Iran’s offer to Pakistan and China to Participate in Iran’s Chahbahar Port Project
According to news item, captioned ‘Iran invites Pakistan to participate in Chahbahar project’, published in the Dawn on 13 March 2018, “Iranian Foreign Minister Dr Javad Zarif on Monday invited Pakistan to participate in Chahbahar seaport project and development of its link with Gwadar Port as he sought to allay concerns here over Indian involvement in the Iranian port. “We offered to participate in the China-Pakistan Economic Corridor (CPEC). We have also offered Pakistan and China to participate in Chahbahar”. He made these remarks while addressing, in the Institute of Strategic Studies Islamabad, the commemoration of the 70th anniversary of the establishment of Pakistan-Iran diplomatic relations.
The report by Dawn also mentioned, “Pakistan had always been concerned about Indian involvement in Chahbahar port. These concerns got amplified after Iran last month signed a lease agreement with India, which would give operational control of the port to the latter.”
In that context the Iranian Foreign Minister tried to allay Pakistan’s concern about the increasing influence in Iran of India – the arch rival of Pakistan. However according to the Dawn report, “He likened Iran’s relations with India to Pakistan’s ties with Saudi Arabia. “Our relations with India, just like Pakistan’s relations with Saudi Arabia, are not against Pakistan as we understand Pakistan’s relations with Saudi Arabia are not against Iran,” the crafty and skilful diplomat said trying to remind about his country’s concerns”. (1).
That mention of Iranian Foreign Minister, about Iran’s offer to China and Pakistan to participate in Chahbahar Port project, were also reported by many other media outlets, including the Indian media.
However, this reported aspect has again been picked up. This time Bloomberg, headquartered in New York, has published it under the caption, ‘How a Remote Iranian Port Could Heighten China-India Tensions’ (2).
While highlighting many aspects related to the possibility of China or / and Pakistan accepting Iran’s offer to participate in the Chahbahar Port project, Bloomberg also quotes the remarks of Mr. Ebrahim Jamili, head of the Iran-India Chamber of Commerce in Tehran. In that context Mr Ebrahim Jamili mentioned, “Still, for Iran the port’s development is important. It will be a vital trading hub in the Gulf of Oman. The priority is with the Indians — they’ve been involved and came forward first,” Jamili said. “But if another investor comes along and is interested in Chabahar, there is certainly enough space and opportunity for them and for their investment”.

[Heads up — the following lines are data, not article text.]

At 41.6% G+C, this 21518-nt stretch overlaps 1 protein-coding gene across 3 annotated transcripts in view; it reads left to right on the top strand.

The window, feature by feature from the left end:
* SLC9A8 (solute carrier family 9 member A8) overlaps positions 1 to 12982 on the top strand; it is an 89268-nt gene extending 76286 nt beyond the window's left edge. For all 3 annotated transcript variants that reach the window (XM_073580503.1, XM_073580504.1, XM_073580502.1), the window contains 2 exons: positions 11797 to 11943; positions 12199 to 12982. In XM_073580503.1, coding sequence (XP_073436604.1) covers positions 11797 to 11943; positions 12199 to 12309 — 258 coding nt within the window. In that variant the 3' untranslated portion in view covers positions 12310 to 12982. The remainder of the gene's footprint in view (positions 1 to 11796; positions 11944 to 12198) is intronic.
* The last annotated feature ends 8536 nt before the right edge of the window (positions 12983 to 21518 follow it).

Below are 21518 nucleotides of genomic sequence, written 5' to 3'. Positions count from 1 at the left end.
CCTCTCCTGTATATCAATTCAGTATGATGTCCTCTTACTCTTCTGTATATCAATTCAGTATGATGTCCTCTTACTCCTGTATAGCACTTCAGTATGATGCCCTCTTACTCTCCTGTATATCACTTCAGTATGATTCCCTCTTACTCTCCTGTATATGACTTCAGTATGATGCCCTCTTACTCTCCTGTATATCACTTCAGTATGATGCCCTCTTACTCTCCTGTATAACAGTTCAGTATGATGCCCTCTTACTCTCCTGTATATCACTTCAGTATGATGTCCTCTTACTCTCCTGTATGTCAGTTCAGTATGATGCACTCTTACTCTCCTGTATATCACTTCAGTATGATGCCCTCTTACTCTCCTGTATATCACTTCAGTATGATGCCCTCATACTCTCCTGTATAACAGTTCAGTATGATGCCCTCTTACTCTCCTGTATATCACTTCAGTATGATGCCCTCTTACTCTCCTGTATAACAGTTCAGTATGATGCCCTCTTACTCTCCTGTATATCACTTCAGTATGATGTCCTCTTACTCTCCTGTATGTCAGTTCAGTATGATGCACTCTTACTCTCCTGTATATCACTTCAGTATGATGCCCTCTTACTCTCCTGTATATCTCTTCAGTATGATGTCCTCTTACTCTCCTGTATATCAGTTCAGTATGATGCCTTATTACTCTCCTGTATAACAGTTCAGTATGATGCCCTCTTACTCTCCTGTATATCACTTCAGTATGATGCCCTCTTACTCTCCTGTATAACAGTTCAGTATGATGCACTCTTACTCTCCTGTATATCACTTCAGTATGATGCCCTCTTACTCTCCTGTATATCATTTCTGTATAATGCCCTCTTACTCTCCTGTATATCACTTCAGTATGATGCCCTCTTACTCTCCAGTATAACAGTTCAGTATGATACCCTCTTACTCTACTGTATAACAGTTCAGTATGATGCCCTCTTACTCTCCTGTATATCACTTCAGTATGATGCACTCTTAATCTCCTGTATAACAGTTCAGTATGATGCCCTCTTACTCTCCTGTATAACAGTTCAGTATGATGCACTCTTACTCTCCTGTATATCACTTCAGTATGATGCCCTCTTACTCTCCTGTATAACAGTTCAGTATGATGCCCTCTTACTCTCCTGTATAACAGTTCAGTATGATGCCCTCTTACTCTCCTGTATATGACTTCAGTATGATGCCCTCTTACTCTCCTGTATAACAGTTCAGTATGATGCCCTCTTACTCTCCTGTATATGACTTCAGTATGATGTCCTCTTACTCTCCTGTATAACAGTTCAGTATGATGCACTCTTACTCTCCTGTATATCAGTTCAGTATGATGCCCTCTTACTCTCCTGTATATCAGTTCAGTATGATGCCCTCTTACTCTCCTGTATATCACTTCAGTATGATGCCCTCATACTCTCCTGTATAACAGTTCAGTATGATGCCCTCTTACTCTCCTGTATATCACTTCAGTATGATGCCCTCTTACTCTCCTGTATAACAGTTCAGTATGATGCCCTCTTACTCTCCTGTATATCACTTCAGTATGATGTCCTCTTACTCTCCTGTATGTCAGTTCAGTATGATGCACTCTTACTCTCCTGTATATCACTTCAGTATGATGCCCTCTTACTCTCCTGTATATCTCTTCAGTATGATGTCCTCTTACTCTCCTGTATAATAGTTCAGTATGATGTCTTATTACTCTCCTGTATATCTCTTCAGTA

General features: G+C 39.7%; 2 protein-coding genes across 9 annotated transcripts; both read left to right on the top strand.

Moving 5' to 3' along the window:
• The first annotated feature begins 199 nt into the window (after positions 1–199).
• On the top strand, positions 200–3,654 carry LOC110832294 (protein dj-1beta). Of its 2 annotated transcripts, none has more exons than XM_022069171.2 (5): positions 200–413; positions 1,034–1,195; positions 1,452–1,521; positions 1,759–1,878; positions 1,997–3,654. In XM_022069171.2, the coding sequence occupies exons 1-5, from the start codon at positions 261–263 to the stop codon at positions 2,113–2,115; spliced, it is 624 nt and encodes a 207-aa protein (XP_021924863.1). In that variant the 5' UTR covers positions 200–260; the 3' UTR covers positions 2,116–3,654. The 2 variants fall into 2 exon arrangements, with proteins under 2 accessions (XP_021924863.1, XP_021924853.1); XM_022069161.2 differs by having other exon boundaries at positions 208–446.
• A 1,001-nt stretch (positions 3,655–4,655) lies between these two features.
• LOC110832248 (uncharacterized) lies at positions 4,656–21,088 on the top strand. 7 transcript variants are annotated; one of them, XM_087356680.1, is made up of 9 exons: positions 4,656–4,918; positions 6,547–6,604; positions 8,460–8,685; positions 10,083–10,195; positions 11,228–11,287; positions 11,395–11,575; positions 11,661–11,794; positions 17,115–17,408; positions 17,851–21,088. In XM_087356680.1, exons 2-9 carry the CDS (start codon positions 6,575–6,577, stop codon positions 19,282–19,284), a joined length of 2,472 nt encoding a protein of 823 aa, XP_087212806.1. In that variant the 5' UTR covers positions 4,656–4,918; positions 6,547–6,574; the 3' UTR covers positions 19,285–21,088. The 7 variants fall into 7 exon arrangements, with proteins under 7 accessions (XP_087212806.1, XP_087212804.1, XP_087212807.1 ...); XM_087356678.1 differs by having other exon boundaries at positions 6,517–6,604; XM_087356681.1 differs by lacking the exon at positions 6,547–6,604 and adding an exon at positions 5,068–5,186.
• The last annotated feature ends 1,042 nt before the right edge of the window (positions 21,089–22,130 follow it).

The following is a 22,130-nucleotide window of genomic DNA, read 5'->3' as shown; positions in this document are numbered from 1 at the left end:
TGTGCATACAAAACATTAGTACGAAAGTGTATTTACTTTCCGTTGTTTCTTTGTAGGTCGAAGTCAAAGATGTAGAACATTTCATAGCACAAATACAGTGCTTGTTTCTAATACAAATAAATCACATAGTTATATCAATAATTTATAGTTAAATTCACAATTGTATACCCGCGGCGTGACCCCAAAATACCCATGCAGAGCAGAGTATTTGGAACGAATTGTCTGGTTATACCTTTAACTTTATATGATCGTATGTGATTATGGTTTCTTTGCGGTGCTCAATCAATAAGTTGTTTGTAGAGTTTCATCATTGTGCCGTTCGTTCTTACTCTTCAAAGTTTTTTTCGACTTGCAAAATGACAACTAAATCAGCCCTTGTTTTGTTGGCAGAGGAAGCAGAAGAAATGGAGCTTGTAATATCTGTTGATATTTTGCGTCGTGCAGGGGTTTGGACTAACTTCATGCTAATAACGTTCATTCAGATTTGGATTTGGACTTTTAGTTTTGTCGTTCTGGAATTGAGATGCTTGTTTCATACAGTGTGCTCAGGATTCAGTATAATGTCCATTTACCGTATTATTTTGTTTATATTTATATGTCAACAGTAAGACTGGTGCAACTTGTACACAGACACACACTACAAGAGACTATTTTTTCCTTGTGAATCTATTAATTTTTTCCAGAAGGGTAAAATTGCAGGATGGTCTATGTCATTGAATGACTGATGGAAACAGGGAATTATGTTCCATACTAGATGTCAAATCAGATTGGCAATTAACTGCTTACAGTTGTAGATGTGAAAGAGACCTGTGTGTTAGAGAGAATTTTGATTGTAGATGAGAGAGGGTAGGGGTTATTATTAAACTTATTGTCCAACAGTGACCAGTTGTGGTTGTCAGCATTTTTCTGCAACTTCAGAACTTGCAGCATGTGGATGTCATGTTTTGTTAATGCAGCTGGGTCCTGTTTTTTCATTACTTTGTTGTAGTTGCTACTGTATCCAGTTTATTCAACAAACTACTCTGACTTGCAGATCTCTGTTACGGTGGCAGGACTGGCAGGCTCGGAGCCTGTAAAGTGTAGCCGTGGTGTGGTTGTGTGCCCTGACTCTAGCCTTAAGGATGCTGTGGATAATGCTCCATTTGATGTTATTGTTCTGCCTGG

So far there has been no official response on this offer by the government of China. However, following related aspects appear clear:-
- Due to its deep economic problems, any attempt by Pakistan to participate with investment in Chahbahar Port project is least likely.
- India has scored a major success by getting the right of operational control of Chahbahar Port by making Iran to sign a lease agreement to that effect.
- However, it is still to be seen whether India could actually continue to finance the development of this project as per the aspiration of Iran. That aspect is somewhat dicey – there have been delays in that regard.
- On the other hand China obviously can afford much better financially.
- Besides that, China already has a China-Iran Rail Link connecting Zhejiang province just south of Shanghai on China’s eastern coast with Tehran (see map below).
(Map – Courtesy Google Search) (3)
The first cargo train had already moved on this rail route as reported on 16 February 2016 by The Diplomat. That journey took 14 days – 30 days less than the maritime route from the Chinese Shanghai port to the Iranian port of Bander Abbas. (4).
- Even if China does not directly participate in the development of the Chahbahar Port, and if Iran comes under financial constraints (specially keeping in view the ‘heat’ on the Iran Nuclear Deal issue), the possibility of Iran-China agreement for Chinese investment at least in the development of related infrastructure cannot be ruled out. Such an eventuality is certain to work against the current Indian geopolitical endeavour to ‘encircle’ Pakistan from the west also, after the successful Indian endeavour in Afghanistan.
It is therefore worth keeping a tag of any news appearing in that context.